Requests were answered with a package containing a Book of Mormon; a letter from mission president Wolfgang Paul explaining the book’s importance; a list of the addresses and telephone numbers of local wards and branches in the country; and a list of twenty-three questions on matters of faith that are answered by the Book of Mormon.
President Paul said that nearly one-fifth of those who responded to the ad asked that missionaries deliver the book in person. Many of those listened to the missionary discussions.
Local members were excited by the success of the program. “Words cannot describe how we feel because our own people really want to know something about the Church. Maybe they will read and feel something more about the gospel,” said Doris Georgia Menzel, who worked in the mission office, helping with the mailing.—, Provo, Utah
“Welcome”—in Any Language
A group of Church members in Logan, Utah, far from centers of international diplomacy or trade, have been making friends with people from many countries through a program sponsored by Utah State University.
The program offers volunteers in the community—members of civic organizations and several different churches—the opportunity to host some of the approximately one thousand foreign students on the university campus. The university’s foreign students, representing some ninety countries, are invited to participate at the beginning of each quarter. There are usually several hundred of them involved.
The program is designed to give students the opportunity to learn more about the culture of their host country and to find new friends while they are far from home. At the same time, they share some of their native culture with their American hosts. In preparation for the experience, the university provides host families with information about their student’s home country.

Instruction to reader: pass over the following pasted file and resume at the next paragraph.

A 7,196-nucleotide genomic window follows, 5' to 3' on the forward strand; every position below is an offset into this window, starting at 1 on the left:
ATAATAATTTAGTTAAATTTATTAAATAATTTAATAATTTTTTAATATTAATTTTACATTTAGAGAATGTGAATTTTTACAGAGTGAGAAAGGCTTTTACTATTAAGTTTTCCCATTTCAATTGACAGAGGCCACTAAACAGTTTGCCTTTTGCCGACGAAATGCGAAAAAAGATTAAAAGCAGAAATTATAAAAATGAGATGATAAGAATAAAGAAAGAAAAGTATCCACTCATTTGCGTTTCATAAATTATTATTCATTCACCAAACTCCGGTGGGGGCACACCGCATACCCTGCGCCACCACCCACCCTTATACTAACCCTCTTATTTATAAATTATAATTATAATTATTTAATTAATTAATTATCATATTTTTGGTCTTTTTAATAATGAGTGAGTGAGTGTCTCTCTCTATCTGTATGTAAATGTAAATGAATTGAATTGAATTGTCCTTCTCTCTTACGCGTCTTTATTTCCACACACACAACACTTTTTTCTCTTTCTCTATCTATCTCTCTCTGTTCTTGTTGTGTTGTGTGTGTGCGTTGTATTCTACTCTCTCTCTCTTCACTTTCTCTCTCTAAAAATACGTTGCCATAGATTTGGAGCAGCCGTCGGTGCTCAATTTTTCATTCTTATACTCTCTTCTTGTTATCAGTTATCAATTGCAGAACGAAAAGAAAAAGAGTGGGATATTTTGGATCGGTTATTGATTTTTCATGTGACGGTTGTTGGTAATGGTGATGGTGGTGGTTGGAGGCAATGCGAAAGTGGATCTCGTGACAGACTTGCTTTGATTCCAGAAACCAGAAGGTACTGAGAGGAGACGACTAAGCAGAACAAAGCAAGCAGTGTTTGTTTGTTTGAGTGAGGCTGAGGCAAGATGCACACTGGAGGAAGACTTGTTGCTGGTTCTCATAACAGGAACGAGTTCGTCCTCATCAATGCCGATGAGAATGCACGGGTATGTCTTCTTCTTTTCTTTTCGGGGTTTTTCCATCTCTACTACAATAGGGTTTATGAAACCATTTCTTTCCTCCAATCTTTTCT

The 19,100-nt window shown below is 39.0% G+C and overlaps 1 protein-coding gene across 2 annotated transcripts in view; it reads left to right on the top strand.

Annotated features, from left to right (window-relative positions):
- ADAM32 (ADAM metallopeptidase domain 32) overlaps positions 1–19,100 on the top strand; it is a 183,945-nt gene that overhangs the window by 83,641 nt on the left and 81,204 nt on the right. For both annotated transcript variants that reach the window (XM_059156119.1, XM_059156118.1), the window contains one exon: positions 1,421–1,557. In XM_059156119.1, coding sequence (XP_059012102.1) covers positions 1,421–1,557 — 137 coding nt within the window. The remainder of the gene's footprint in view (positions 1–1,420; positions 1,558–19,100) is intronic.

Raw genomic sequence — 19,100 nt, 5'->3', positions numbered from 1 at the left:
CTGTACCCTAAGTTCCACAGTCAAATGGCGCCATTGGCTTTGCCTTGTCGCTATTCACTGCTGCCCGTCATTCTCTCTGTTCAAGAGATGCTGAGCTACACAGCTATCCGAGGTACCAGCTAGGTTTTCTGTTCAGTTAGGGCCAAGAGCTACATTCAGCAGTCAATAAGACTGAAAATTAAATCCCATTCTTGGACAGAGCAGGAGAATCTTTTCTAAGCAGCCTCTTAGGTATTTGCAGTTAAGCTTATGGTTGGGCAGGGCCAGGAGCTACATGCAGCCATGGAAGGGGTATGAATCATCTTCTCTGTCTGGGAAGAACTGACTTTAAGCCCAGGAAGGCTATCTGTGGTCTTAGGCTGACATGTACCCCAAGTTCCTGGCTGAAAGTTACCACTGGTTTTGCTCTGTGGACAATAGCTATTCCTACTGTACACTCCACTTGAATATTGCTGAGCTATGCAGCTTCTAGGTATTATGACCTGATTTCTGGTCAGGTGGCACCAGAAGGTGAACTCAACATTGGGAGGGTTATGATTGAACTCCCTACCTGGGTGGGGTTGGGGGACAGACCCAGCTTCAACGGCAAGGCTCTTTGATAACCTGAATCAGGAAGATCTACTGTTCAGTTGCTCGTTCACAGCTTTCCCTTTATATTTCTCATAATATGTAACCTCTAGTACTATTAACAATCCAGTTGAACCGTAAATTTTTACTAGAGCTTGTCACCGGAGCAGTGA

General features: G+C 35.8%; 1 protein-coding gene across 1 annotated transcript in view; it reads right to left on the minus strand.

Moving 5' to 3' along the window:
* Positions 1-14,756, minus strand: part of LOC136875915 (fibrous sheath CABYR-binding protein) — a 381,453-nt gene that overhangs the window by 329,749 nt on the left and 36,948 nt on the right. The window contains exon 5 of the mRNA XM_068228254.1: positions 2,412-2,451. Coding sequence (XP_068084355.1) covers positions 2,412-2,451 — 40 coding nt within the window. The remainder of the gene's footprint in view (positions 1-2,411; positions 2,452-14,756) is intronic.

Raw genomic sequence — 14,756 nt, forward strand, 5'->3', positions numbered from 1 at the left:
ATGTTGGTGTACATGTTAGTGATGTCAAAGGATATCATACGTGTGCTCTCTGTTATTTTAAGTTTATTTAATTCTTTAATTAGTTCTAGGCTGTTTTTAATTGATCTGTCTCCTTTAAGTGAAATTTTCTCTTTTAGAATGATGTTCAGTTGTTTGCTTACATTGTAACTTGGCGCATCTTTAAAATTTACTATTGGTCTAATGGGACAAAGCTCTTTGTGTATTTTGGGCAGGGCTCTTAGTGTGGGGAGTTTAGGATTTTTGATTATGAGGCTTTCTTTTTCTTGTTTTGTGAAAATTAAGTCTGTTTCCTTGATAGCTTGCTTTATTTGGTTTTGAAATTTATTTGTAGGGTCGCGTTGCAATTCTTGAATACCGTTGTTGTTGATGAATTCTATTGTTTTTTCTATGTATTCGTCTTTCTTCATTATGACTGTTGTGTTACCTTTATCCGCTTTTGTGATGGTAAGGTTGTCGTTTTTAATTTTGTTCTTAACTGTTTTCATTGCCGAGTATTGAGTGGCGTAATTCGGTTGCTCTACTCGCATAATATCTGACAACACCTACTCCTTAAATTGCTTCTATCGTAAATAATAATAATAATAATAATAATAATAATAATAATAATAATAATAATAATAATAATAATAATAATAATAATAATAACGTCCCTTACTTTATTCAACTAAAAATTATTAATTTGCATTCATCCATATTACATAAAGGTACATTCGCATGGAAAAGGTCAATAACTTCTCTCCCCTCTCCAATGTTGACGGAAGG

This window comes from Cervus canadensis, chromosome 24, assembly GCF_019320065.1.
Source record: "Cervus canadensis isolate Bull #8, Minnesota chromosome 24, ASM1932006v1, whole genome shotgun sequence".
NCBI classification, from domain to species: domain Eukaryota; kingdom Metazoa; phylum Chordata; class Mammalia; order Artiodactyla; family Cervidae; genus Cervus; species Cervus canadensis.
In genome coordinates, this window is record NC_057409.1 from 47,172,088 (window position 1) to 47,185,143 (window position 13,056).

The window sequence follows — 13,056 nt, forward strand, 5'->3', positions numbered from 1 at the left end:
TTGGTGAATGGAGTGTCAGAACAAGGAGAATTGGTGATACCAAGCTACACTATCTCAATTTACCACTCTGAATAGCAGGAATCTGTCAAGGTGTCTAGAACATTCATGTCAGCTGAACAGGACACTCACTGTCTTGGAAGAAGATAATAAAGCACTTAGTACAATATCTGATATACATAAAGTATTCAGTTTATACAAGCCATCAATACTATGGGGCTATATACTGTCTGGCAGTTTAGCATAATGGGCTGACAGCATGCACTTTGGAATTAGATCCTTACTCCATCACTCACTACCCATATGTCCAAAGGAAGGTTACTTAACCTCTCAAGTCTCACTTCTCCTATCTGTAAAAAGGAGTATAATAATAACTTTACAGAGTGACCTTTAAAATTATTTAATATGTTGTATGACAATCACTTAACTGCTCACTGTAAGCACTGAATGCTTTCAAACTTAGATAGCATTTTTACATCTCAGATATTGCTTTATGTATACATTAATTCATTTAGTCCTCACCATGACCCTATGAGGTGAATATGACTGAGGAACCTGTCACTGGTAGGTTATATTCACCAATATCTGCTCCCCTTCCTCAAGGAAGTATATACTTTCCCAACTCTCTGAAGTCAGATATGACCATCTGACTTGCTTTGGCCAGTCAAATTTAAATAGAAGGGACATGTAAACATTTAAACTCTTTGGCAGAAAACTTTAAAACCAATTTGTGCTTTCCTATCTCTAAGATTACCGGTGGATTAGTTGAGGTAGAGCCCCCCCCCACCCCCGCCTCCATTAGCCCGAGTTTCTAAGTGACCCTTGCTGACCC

“My feeling is that our community needs this as much as the students,” says Afton Tew, who oversees the university’s International Students Organization. She says members of several local churches participate in proportion to their numbers, but because of the preponderance of Latter-day Saints in the community, Church members’ participation helps keep the program functioning well.
The program “gives us a real opportunity to show our love and concern for these guests in our community,” says one LDS participant.
Education is one of the objectives as students go into the homes of their hosts, or as host families help students master shopping and other tasks that may intimidate them in a new culture. For the host families, the emphasis is on service. No proselyting is permitted.
Foreign students frequently share elements of their culture with host groups. “We do many, many programs for Relief Society, Young Men and Young Women, and Scout troops,” says Sister Tew, a member of the North Logan Tenth Ward.
Host groups have found that the foreign students seem to enjoy it when Americans share elements of their culture as well. In 1989, for example, the Logan Utah Central Stake had the opportunity to plan a Christmas party for the students. The party focused on American Christmas traditions. It also included square dancing, with alternative activities for those whose cultures do not permit dancing. Told to expect 90 people to attend, those who planned the event nevertheless hoped for 150. More than 250 actually attended.
Local Church leaders are encouraging Latter-day Saint participation in the USU program. On a visit to Logan, President Gordon B. Hinckley, First Counselor in the First Presidency, heard of member involvement with the foreign students and commended those who were making friends with potential future leaders of other countries. Since then, each stake in the area has provided representatives to coordinate participation in the program.—, Logan, Utah